Managers can then leverage this near real-time data to provide continuous coaching to the whole team and individual staff, helping them to correct issues that will help them reach the final performance stage. They can also identify positive behaviors and use them as coaching examples to further accelerate the agents’ growth and talents. Call centers typically employ a 60-day training period for new hires, during which time managers will scramble together some rudimentary metrics and observations about the agent’s progress. With interaction analytics, supervisors can see which agents are suited for the role, and which ones should likely be let go before the training period ends. Such moves can cut down on attrition, as the crop of agents that stays with the company are simply better fits for the role, which improves their engagement with the company and their interactions with the end customer.
As a boss responsible for the development of your team, you should embrace your role as a coach, not a disciplinarian. Within a call center, quality coaching is imperative for motivating agents through the performance stages. In the traditional approach to reviewing performance within customer service, managers had very little reliable data to work with, especially in regards to the agent’s tone and specific knowledge. This led to unhappy agents who felt (often justifiably) that their assessments were inaccurate and unfair.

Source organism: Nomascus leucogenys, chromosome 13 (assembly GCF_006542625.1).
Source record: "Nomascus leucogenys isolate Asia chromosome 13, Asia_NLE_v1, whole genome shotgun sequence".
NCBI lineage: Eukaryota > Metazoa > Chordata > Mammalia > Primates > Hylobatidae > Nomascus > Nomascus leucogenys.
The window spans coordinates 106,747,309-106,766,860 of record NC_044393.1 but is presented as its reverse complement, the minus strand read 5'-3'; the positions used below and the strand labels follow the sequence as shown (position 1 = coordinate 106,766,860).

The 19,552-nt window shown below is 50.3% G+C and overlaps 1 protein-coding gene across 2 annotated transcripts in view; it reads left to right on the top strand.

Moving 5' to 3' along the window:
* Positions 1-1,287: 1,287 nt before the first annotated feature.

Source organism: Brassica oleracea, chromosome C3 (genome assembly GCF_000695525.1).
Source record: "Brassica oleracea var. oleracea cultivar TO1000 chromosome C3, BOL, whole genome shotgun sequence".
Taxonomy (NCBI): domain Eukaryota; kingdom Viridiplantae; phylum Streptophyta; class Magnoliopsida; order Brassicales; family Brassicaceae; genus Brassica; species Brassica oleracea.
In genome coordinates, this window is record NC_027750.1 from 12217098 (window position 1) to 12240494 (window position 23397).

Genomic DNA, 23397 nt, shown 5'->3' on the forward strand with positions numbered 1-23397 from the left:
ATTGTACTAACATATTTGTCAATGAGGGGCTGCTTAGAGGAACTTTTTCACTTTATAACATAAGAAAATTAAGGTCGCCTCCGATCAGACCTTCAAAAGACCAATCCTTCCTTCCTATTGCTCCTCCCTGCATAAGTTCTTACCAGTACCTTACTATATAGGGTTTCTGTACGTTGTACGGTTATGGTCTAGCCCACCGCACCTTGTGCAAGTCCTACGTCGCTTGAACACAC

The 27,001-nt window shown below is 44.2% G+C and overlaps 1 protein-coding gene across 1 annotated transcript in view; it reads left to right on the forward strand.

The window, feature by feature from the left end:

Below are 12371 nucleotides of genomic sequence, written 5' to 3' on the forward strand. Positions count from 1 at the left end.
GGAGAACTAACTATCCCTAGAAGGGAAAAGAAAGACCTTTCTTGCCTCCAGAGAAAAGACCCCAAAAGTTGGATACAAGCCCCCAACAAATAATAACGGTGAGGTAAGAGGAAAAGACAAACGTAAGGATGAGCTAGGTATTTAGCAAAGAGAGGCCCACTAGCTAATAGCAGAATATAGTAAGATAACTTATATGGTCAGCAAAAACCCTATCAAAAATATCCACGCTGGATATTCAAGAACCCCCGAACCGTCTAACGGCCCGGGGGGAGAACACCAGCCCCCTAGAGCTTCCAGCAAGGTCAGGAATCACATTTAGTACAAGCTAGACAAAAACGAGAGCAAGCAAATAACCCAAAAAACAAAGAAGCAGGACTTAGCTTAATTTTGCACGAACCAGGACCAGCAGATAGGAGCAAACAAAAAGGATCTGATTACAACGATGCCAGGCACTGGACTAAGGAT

Agents who are consistently upset with management’s ability to conduct assessments will not progress through the performance stages. They’ll either sit stagnant in their role or look elsewhere for employment. To prevent either scenario, managers should embrace context-based coaching that is backed by analytics. Advanced monitoring tools can track a myriad of phrases or speech patterns, including those that indicate stress or impatience from the agent or customer. They can track empathetic language usage, which gauges if the agent is truly listening to the customer’s grievance and how engaged they are in finding a solution.
With this level of feedback, managers can provide personalized coaching that’s based entirely on actual call data. It’s an entirely new level of context that gives supervisors the chance to demonstrate how the agent performed in the past and guidance on future actions. Constant and positive coaching that is backed by data means bad agent behaviors are corrected, and positive actions are reinforced –which is the path towards unconscious competence. And nothing is missed because the analytics platform captures 100 percent of all interactions, so the coaching can reflect every facet of the agent’s job.
Used in tandem, interaction analytics and context-based coaching gives both new and experienced managers the opportunity to lead their team with confidence. They can turn efficiency-killing agent actions into “second nature” tasks that improve customer satisfaction and ultimately revenues.